Wasp warrior on hand
The Environmental Protection Authority (EPA) has recently approved the use of a pest in case of brown marmorated stink bug (BMSB) incursion. Meet the Samurai wasp.
BMSB is one of the biggest biosecurity risks facing New Zealand and is frequently intercepted at the border. It feeds on over 300 plant species, many of which are important horticultural crops, and may feed on New Zealand native plant species as well. It can reproduce to high population numbers rapidly, destroy crops and gardens, and get into homes to cause significant social nuisance.
Industry and Government have recognised that it is vital to prepare to fight BMSB if it does arrive. Thankfully, is has a nemesis, the Samurai wasp. It’s tiny, about the size of a poppy seed, but a natural enemy of BMSB. The female wasp lays her eggs inside those of the stink bug, killing the larvae in the process. Studies overseas have shown that the wasp can destroy over 70 percent of the eggs in a stink bug egg mass. Samurai doesn’t sting and is completely harmless to humans and animals except stink bugs- great news for us, bad news for BMSB.
It is expected that once released, the Samurai wasp will establish a self-sustaining population on BMSB, keeping population numbers down, but not exhibiting total control. It will instead become one of a range of tools used to manage BMSB, and would likely help to reduce the amount of insecticide needed to control the pest.
Parasitoids like the Samurai wasp can locate and target BMSB eggs, and would maximise the chance of controlling any outliers during a biosecurity response - think of them as BMSB-seeking missiles. In a longer-term situation, such as if BMSB cannot be eradicated and becomes established, the wasp will likely become a key tool in keeping BMSB population levels down, as well as providing an alternative to increasing use of sprays.
Unlike many of the biocontrols that are currently used in NZ the Samurai wasp will not be available to the general public. Permission to release the wasp will be subject to a number of strict controls that will dictate when, where, and by whom it can be released. Only the Ministry for Primary Industries (MPI) and its appointed agents can use it and the Samurai wasp may only be released after a BMSB incursion has been detected, and only at the site of the incursion. Alan Pollard, chair of the brown marmorated stink bug council said he's pleased with the EPA announcement but believes there is a long way to go.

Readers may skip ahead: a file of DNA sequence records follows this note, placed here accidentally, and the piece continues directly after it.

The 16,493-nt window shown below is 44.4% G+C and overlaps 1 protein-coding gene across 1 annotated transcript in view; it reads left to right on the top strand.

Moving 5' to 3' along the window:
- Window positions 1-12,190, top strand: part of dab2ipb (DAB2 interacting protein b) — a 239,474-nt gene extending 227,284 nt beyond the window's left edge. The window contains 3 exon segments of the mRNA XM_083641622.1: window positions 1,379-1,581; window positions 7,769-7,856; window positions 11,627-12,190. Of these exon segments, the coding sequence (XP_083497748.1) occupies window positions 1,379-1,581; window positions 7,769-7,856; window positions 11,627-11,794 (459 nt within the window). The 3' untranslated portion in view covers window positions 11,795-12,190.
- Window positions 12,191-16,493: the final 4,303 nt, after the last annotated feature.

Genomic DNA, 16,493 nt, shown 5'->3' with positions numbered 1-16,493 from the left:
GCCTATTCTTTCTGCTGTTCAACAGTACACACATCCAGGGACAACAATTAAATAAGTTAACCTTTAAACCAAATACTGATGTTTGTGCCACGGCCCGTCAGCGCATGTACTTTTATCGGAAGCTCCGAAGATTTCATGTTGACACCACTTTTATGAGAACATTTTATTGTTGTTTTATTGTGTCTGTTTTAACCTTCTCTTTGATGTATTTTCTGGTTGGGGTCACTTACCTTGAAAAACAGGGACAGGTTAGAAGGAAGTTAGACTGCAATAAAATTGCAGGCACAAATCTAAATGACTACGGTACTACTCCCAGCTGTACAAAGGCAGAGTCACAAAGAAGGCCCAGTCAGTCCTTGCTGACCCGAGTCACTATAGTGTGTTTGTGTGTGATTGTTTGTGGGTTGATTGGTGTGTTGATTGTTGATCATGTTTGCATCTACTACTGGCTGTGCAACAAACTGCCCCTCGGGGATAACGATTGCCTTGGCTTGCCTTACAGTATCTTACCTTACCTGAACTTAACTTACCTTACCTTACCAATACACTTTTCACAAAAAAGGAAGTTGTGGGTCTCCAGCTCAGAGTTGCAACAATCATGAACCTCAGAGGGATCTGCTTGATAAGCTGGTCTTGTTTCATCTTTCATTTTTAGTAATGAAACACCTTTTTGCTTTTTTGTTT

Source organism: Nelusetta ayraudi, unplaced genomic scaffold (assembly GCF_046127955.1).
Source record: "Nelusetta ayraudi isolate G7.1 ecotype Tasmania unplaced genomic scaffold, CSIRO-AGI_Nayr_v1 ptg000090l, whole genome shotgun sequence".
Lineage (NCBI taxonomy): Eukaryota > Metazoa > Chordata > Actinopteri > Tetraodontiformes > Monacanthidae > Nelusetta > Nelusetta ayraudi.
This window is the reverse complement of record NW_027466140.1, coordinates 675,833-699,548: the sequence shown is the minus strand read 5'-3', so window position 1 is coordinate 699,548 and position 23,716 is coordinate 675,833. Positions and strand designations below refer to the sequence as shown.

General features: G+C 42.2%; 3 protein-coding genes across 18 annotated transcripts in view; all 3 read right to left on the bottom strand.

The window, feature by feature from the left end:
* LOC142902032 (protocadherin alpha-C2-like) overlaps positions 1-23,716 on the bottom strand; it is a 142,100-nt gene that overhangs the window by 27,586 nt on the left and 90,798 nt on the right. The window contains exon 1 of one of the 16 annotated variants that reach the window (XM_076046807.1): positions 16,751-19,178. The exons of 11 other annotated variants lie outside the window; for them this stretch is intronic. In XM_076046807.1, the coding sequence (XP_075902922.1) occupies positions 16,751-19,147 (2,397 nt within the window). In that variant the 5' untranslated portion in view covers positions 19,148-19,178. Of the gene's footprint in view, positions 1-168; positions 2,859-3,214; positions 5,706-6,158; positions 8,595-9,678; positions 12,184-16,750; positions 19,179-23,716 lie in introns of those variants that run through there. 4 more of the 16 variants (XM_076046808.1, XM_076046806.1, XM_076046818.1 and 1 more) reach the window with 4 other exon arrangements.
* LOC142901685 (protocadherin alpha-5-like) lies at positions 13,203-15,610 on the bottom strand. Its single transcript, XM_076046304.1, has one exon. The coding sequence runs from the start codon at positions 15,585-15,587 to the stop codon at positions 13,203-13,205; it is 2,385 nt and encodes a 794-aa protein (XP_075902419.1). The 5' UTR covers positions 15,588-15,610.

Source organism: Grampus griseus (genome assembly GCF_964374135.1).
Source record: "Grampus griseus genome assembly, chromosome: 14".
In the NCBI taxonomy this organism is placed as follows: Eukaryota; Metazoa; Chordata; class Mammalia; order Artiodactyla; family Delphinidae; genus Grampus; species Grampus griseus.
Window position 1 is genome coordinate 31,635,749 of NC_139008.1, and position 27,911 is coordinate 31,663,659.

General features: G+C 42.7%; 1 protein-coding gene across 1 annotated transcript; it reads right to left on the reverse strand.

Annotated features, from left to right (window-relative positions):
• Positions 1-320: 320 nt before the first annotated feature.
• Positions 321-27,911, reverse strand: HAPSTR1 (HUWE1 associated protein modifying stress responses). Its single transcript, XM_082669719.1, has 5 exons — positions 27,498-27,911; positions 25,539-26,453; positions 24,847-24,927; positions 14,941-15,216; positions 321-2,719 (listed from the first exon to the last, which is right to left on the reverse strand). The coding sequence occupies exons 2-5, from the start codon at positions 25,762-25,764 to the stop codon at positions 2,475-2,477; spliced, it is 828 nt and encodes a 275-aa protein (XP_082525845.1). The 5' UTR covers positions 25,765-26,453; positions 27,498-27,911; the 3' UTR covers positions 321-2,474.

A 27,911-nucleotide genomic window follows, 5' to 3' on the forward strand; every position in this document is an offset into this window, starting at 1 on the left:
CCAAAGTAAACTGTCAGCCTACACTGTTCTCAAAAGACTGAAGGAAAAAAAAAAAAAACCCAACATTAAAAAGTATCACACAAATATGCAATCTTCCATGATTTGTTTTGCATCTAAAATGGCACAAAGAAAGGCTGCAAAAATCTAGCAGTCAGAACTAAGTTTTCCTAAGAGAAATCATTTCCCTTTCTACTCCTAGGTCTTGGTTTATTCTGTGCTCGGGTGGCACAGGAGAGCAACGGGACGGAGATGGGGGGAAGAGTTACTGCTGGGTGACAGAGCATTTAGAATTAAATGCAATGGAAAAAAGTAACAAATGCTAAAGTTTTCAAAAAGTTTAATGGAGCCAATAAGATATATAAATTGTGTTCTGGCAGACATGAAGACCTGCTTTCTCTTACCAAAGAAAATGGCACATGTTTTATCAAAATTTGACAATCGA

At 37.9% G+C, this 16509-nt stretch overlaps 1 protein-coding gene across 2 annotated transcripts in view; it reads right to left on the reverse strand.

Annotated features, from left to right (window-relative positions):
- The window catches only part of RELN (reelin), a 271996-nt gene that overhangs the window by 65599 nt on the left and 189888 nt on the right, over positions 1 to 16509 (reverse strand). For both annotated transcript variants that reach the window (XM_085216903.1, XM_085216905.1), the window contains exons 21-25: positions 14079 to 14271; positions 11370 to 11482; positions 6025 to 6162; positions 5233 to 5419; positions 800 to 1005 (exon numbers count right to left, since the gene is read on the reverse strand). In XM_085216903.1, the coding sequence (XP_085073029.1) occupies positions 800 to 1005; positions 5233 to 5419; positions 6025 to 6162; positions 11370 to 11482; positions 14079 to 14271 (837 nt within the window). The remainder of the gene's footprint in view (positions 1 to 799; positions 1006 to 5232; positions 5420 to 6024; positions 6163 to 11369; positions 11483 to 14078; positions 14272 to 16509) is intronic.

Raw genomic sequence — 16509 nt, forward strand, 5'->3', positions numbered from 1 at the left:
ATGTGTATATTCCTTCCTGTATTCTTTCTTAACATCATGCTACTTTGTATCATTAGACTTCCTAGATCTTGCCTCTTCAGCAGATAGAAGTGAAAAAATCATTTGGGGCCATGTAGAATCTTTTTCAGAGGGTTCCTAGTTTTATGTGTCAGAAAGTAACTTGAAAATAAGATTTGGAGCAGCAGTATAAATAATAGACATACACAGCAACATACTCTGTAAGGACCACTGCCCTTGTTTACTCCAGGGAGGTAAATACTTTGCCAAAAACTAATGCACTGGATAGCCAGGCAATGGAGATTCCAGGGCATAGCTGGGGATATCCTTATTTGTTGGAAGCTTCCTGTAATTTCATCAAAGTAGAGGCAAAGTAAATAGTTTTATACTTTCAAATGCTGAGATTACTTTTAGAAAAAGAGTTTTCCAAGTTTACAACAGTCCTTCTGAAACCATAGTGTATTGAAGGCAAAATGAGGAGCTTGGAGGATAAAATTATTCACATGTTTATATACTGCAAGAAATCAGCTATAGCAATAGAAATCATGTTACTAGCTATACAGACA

“The approval of Samurai as a biocontrol is an excellent step, and the first milestone on a long journey,” he said. “We’ve seen overseas growers rely on high levels of insecticide as the primary control for BMSB and, while this wasp provides the opportunity to reduce our dependence on chemicals, a full response will require every weapon in our armoury, the Samurai wasp is not a silver bullet.
“A NZ Institure of Economic Research report, commissioned by the Samurai Wasp Steering Group, has estimated that gross domestic product would fall by between $1.8 billion and $3.6b in just 20 years if BMSB became established. It also estimated the horticulture export value alone could fall by over $4b, and this is an unacceptable risk to our economy.
“This is a significant step towards preparing for a major biosecurity risk that threatens communities across NZ, and we’re very pleased to be one step closer to having another tool in our toolbox. The next task is to look at where we can source sufficient populations of the Samurai wasp, and to seek permission to import the wasp if we need to use it.”
The application for the Samurai wasp was made possible through the collaboration of horticultural industry groups and the MPI, working together under the Government Industry Agreement for Biosecurity Readiness and Response (GIA). The application was informed by critical impartial research undertaken by the science community and was supported by public submissions from many growers.
Readiness efforts continue so the country can be ready if and when BMSB invades.